By Federico Garcia Lorca
Illustration by Alvin Lustig
New Directions, New York, 1955
Alvin Lustig (1915-1955) crowded an astonishing body of work into a tragically short career, which ended in blindness. Beginning with an unhappy spell in the architect Frank Lloyd Wright’s office, he went on to become a hugely influential designer in many fields. Projects ranged from interiors and furniture to typefaces and, most famously, book covers. He was even responsible for creating a mini-helicopter.
In 1941 Lustig was employed to design jackets for the American firm New Directions, which published a series of contemporary classics. He began with a modernist geometric cover for Henry Miller’s The Wisdom of the Heart. But it is a sign of his versatility that the Lorca jacket reveals more of a debt to the surrealist dream-symbolism of Max Ernst. A full moon and foamy waves sit above a band of sand. Lorca’s name is inscribed on a beach. Below, a large “3” appears. The word “tragedies” runs across an ominous black background. Each of the three plays contained within – Blood Wedding, Yerma and The House of Bernarda Alba – is the tragedy of a family smashed by the waves of tradition. The cover’s lines in the sand suggest a temporary gesture against the inevitable.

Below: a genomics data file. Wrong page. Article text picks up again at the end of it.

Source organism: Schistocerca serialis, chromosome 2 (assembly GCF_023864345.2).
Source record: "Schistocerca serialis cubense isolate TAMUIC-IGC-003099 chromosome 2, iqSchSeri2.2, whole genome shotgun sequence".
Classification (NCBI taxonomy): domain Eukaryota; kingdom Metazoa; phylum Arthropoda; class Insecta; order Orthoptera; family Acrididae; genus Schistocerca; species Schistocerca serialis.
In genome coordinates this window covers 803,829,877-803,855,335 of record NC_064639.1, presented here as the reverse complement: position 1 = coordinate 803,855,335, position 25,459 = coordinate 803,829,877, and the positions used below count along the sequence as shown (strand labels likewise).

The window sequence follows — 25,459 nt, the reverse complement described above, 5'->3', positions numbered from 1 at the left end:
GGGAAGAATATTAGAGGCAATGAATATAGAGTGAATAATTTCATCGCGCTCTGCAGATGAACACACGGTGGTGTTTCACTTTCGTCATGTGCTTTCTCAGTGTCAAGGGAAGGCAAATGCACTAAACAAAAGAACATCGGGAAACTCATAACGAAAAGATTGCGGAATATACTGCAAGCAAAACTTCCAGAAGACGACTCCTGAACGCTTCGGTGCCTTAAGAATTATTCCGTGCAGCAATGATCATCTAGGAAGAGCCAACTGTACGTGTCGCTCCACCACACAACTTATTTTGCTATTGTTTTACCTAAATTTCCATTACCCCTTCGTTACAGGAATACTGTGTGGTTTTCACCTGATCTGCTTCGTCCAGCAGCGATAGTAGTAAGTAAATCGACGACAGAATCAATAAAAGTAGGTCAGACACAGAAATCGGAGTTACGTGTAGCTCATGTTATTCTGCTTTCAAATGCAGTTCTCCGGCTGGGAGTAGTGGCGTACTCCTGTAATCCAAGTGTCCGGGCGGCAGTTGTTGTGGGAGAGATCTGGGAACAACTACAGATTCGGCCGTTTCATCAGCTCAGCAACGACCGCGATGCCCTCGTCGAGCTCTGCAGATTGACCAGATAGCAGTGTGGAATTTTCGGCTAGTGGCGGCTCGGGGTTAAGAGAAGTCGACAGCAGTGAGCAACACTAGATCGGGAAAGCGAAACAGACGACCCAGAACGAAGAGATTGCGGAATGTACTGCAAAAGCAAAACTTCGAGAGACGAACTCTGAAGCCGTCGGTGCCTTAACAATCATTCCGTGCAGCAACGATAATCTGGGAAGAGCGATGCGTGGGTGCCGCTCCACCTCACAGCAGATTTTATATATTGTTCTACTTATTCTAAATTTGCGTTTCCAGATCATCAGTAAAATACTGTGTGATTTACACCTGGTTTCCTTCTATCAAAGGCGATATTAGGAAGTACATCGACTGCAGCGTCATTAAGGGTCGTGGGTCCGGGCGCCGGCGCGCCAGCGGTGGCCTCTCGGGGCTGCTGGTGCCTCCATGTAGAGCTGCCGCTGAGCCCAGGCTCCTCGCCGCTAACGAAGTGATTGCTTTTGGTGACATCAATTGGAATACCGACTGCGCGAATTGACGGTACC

Lustig’s 1947 design for the hardback had featured another panel with a crucifix. Perhaps the religious symbolism was seen as off-putting: for the paperback it was gone.
Lustig’s covers were credited with tripling sales of serious literary fiction by New Directions, so much so that the publisher, James Laughlin, expressed reservations about readers judging the book too much by the cover. He thought it sad that Lustig hadn’t become a painter: “his designs must live in hiding on the sides of books”. I would say, rather, that his work attained an exposure and longevity it otherwise would not have had. Thousands of his works are still available.
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